Prosecutors are looking to pursue more charges against three men accused of plotting to murder a Bartow County couple to further their group’s white supremacist goals.
The charges would be centered around the theft and killing of a ram by the group in a “Norse pagan ritual sacrifice,” Assistant District Attorney Emily Johnson said, as well as at least one of the men’s possession of a silencer.
The information came out Friday during a bond hearing for two of the three men currently charged with conspiracy to commit murder as well as participating in a criminal gang.
Attorneys for Jacob Kaderli, 19, of Dacula, and Michael Helterbrand, 25, of Dalton, had previously filed a motion for bond in the case.
Attorneys for Luke Lane, 22, of Silver Creek filed a motion for bond late Thursday however Lane was not represented in the Friday hearing.
FBI and Floyd County Police Department investigators stated in an affidavit, the men were affiliated with a white supremacist anti-government group called The Base.
They plotted to kill a Bartow County married couple who had taken part in anti-fascist protests in order to send a message to enemies of The Base.
The Base existed primarily online, according to court documents, although they met up on an isolated property owned by Lane’s family off John Ingram Road in Silver Creek.
So far, seven reported members of The Base have been arrested throughout the country, including several who were linked to paramilitary training on the Floyd County property.
Floyd County Superior Court Judge Jack Niedrach denied the motion to grant bond for the two men and said that puts the case on a fast track to be heard. The judge stated the men must be indicted within 90 days from their arrest or they’ll be entitled to bond. He also stated cases where a defendant has been denied bond take precedence in scheduling.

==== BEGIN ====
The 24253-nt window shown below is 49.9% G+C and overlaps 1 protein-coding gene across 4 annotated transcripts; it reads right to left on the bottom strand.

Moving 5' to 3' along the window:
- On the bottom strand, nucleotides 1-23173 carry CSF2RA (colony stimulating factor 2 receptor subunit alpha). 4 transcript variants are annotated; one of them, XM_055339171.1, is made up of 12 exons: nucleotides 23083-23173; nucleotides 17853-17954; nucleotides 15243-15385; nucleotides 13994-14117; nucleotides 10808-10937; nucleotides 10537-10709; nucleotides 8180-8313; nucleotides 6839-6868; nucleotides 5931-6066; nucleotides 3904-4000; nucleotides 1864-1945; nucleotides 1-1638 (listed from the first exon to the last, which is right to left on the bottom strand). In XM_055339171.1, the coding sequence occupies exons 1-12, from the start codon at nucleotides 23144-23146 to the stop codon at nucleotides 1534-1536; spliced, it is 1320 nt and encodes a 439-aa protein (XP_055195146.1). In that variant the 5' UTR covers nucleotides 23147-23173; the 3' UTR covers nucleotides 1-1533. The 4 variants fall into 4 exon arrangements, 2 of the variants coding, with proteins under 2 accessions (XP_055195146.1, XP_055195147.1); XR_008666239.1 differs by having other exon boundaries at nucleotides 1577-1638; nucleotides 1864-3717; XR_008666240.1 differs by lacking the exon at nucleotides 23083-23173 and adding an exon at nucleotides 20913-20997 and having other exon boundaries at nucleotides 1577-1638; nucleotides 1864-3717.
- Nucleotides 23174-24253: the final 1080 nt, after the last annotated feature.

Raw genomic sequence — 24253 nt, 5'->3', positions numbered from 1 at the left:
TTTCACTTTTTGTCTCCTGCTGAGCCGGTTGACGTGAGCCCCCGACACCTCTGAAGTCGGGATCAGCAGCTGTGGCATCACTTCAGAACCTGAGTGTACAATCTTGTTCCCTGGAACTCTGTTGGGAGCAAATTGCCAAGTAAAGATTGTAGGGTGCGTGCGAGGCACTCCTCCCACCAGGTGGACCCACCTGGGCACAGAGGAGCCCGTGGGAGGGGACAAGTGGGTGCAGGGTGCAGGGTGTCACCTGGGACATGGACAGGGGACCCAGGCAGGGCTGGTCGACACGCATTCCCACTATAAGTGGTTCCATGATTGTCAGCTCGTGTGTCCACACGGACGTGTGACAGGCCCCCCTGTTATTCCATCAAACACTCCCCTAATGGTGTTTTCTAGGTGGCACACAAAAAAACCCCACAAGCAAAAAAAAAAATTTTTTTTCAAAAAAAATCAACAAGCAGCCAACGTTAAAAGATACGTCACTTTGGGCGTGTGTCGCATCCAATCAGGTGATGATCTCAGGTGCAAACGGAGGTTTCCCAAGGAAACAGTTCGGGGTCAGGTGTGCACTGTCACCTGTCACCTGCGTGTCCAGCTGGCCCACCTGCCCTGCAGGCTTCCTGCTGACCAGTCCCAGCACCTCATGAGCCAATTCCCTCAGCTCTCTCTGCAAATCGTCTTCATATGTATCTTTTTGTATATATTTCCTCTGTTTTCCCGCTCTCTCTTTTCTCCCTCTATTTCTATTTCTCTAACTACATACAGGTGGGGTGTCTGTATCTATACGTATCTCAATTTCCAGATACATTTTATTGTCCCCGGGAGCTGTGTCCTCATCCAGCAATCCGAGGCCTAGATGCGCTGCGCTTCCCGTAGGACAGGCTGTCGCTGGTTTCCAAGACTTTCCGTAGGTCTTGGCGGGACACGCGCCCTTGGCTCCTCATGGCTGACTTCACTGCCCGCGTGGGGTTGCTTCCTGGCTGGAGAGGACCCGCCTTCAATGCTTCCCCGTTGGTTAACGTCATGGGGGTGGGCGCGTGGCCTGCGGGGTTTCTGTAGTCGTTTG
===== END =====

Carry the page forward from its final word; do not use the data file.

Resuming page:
As of Friday morning, no bond hearing had been scheduled for Lane. His attorney, Emily Matson, said she expected the hearing to be late next week and felt many of the allegations were overblown and inaccurate.
During the hearing, Kaderli’s mother and grandmother spoke on his behalf. They assured the court they would take all precautions necessary to keep him off the Internet and out of trouble while out on bond.
His attorney, John Lovell, said Kaderli had a support system and loving family.
“There is no threat to anyone in the community,” Lovell said.
Helterbrand’s attorney, Radford Bunker with the Public Defender’s office, joined in saying his client’s family in Missouri — where he is originally from — had spoken to the FBI on a number of occasions and would be willing to post bond.
The district attorney’s office opposed letting the men out on bond.
“If they are let out, they will be gone,” Johnson said. “They hid a fugitive themselves.” Another member of the group, Patrick Mathews, is a Canadian national who entered the U.S. illegally and was known to be on Lane’s property for a time.
She said members of the group often bragged about how their membership was international, with ties to the UK.
“We have nothing to debunk the fact that they are still members of The Base,” Johnson told the court saying the men plotted to kill strangers and children. “Basically, they’re domestic terrorists. That’s why we’re here.”
Judge Niedrach asked Johnson why the case is being prosecuted on the state level, rather than the federal level.
“I’m just curious whey it’s not in federal court if the FBI led the investigation,” Niedrach asked.
Johnson replied that since the Floyd County District Attorney’s Office assisted in the case there had been a decision to prosecute it at the state level.